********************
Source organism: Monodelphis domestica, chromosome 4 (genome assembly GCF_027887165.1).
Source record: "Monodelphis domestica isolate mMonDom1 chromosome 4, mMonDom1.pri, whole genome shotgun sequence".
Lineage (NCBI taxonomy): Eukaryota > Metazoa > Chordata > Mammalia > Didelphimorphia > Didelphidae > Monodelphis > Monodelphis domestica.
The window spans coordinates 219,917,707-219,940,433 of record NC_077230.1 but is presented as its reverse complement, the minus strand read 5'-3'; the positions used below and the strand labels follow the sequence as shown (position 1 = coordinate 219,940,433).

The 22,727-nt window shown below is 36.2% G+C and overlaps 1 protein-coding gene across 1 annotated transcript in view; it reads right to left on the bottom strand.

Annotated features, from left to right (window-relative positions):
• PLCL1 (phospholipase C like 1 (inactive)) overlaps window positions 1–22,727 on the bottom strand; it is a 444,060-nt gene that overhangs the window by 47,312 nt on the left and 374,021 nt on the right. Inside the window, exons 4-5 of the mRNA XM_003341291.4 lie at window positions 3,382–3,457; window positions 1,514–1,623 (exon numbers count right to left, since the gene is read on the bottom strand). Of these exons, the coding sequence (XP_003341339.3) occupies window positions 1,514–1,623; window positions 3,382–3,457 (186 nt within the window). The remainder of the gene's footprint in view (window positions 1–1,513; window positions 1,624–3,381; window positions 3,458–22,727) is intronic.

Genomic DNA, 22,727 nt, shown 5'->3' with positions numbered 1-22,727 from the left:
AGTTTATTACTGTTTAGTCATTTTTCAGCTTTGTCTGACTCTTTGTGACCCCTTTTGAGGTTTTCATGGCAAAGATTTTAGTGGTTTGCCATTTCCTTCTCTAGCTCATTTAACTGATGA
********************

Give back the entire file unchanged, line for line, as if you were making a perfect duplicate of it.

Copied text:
Source organism: Monodelphis domestica, chromosome 4 (genome assembly GCF_027887165.1).
Source record: "Monodelphis domestica isolate mMonDom1 chromosome 4, mMonDom1.pri, whole genome shotgun sequence".
Lineage (NCBI taxonomy): Eukaryota > Metazoa > Chordata > Mammalia > Didelphimorphia > Didelphidae > Monodelphis > Monodelphis domestica.
The window spans coordinates 219,917,707-219,940,433 of record NC_077230.1 but is presented as its reverse complement, the minus strand read 5'-3'; the positions used below and the strand labels follow the sequence as shown (position 1 = coordinate 219,940,433).

The 22,727-nt window shown below is 36.2% G+C and overlaps 1 protein-coding gene across 1 annotated transcript in view; it reads right to left on the bottom strand.

Annotated features, from left to right (window-relative positions):
• PLCL1 (phospholipase C like 1 (inactive)) overlaps window positions 1–22,727 on the bottom strand; it is a 444,060-nt gene that overhangs the window by 47,312 nt on the left and 374,021 nt on the right. Inside the window, exons 4-5 of the mRNA XM_003341291.4 lie at window positions 3,382–3,457; window positions 1,514–1,623 (exon numbers count right to left, since the gene is read on the bottom strand). Of these exons, the coding sequence (XP_003341339.3) occupies window positions 1,514–1,623; window positions 3,382–3,457 (186 nt within the window). The remainder of the gene's footprint in view (window positions 1–1,513; window positions 1,624–3,381; window positions 3,458–22,727) is intronic.

Genomic DNA, 22,727 nt, shown 5'->3' with positions numbered 1-22,727 from the left:
AGTTTATTACTGTTTAGTCATTTTTCAGCTTTGTCTGACTCTTTGTGACCCCTTTTGAGGTTTTCATGGCAAAGATTTTAGTGGTTTGCCATTTCCTTCTCTAGCTCATTTAACTGATGA